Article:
Begin the lesson by displaying a piece of fabric or wallpaper with a
pattern. Ask the students to describe the pattern in words (for
example, red, green, blue, red, green, blue) and then to record the
pattern using crayons. Then ask the students to look around the room to
see what other patterns they can find. You might want to suggest that
they look at classmate's clothing. Next, ask the students what patterns
they found at their house. Ask students to compare one another's
patterns. Provide them with the appropriate pattern names, such as ABA
Then put the students into pairs and distribute materials such as
buttons, pretty pasta, or color tiles. Ask each student to make a
pattern of at least 3 repeats. When all the students have done this,
ask them to add 2 repeats to their partner’s pattern. (You may wish to
provide rubber stamps or stickers in addition to, or in place of, real
Next make a pattern with overhead color tiles or some other
overhead manipulatives on the overhead projector, and ask for
volunteers to extend the pattern. For example, if you laid out buttons
in the pattern red, red, green, red, red, green, you would expect
students to extend the pattern using a core of two reds and a green (an
Then, tell the students that you are going to play the "One
Away" game. Turn off the overhead projector and remove one tile from
the pattern. For instance, you might take away one red tile; or, as
shown below, a sticker of a flask has been removed from the pattern
flask, flask, atom. Then turn the projector back on and have the
students tell you what was removed. When the students suggest what was
removed, place the piece they name in the pattern and ask them to read
the pattern aloud to verify their answer. Repeat this several times.
Now ask the students to play the "One Away" game with a partner by
using their materials to make a pattern and taking away one object
while their partner’s eyes are closed.
As a concluding activity, have students record their patterns
with crayons, stickers or rubber stamps, leaving a little space between
each element. Now have them make a "One Away" puzzle by covering one
button, sticker or stamp by taping a small piece of paper over it. An
interesting bulletin board can be created from their pattern puzzles.
Questions for Students
1. What will come next in the pattern blue, yellow, yellow, blue yellow, yellow?
[Blue will come next.]
2. What patterns can you find on the clothes that students are wearing? Do you see any other patterns in the room?
[Answers will vary.]
3. How are these two patterns alike?
[Answers will vary, but one possibility is that they are both ABC patterns.]
4. Suppose you want to make an AB pattern. How could you do that? Who could do it a different way?
[You could use two colors, such as red, blue, red, blue. A different answer might use different colors or objects.]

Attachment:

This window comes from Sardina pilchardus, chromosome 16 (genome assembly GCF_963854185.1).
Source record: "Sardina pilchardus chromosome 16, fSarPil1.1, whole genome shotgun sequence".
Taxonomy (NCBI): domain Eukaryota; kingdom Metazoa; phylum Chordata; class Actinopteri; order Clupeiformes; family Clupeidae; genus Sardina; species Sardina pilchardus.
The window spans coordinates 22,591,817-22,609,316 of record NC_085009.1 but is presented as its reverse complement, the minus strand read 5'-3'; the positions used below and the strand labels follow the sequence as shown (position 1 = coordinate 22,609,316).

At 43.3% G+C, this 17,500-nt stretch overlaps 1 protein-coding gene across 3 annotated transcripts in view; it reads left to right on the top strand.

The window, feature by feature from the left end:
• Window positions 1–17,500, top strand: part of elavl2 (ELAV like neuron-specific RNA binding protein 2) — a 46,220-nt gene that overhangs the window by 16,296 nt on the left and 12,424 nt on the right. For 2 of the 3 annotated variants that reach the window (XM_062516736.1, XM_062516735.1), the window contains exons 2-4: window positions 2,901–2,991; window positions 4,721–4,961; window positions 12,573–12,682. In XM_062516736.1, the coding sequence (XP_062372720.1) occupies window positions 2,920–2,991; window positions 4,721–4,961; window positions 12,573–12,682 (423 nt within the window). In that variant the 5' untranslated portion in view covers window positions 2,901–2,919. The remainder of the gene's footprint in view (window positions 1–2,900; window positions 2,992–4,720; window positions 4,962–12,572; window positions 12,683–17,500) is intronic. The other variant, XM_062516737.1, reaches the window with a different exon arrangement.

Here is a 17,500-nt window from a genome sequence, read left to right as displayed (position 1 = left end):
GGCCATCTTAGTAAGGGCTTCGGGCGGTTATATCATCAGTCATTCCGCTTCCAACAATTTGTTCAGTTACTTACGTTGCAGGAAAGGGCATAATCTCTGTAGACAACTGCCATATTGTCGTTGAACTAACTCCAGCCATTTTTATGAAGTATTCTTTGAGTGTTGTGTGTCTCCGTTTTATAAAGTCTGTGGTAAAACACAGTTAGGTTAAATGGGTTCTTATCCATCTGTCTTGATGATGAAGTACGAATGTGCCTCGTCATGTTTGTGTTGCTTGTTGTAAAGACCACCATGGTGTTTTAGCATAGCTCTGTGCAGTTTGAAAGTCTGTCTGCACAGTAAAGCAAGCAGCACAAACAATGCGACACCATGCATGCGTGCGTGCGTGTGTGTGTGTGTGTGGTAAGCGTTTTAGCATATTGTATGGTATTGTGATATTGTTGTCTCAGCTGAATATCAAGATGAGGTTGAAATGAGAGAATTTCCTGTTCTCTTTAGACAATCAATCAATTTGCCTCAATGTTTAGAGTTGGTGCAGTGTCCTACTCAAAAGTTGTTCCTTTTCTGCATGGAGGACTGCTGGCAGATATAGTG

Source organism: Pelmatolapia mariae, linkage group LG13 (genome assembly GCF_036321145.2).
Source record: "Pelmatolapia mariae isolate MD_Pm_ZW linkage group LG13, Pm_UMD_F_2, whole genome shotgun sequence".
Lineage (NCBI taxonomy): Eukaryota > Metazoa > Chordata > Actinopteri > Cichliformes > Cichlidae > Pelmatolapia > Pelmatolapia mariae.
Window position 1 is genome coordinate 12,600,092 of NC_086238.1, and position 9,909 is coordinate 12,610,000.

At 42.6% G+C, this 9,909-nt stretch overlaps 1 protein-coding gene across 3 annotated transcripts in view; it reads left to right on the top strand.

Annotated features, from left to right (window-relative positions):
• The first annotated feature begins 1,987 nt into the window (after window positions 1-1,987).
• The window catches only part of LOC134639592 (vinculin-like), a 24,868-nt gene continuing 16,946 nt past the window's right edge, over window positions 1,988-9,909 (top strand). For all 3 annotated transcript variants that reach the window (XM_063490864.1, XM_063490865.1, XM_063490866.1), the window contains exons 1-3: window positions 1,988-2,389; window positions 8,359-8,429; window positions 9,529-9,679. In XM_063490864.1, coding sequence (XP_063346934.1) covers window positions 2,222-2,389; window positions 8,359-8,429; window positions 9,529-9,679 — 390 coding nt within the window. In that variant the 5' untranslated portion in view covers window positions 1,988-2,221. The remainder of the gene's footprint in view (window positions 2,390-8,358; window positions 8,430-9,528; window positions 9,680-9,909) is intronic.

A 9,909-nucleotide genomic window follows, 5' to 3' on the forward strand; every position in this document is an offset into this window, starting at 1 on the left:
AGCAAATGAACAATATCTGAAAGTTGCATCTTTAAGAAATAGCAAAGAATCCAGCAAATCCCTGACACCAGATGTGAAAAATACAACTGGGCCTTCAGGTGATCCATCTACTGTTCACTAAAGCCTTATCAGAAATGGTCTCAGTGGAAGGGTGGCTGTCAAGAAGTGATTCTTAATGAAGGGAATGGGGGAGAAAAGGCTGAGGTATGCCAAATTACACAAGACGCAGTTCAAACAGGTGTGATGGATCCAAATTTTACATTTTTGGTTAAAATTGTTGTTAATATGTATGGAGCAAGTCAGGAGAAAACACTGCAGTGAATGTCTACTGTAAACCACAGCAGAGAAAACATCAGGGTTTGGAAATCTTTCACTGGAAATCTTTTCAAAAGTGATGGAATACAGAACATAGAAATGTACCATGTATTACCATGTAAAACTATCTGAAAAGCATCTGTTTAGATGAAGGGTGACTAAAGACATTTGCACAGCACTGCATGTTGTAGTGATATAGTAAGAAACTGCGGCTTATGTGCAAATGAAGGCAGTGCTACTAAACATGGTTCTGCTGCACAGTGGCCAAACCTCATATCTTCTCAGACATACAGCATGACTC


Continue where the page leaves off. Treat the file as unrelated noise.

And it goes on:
5. How would you make an ABB pattern? How is it like an AB pattern? How is it different from an AB pattern?
[You could use red, blue, blue, red, blue, blue, for example. Like the AB pattern, it has two colors or objects, but the second color is repeated.]
6. How would you explain to a friend how to find out what is missing in a pattern?
[You have to find what is being repeated first. Then you can see what is missing.]
- Which pairs worked most effectively together? Which pairs were less effective? Why?
- Which students can make a pattern? What activities are appropriate for those who cannot do this yet?
- Can most of the students read a pattern? What extension activities are appropriate for those who do this well?
- Which students can extend a pattern? What activities are appropriate for those who can and those who cannot do this yet?
- Which students can identify the missing element in a pattern? What activities are appropriate for those who cannot do this yet?
- Which students recorded their patterns accurately? What additional experiences will help those who did not?
- Identify and read patterns.
- Extend patterns.
- Create linear patterns.
- Record patterns in pictorial form.
- Identify the missing element in a pattern.
Common Core State Standards – Mathematics
Grade 4, Algebraic Thinking
Generate a number or shape pattern that follows a given rule. Identify apparent features of the pattern that were not explicit in the rule itself. For example, given the rule ''Add 3'' and the starting number 1, generate terms in the resulting sequence and observe that the terms appear to alternate between odd and even numbers. Explain informally why the numbers will continue to alternate in this way.
Common Core State Standards – Practice
Look for and make use of structure.
Look for and express regularity in repeated reasoning.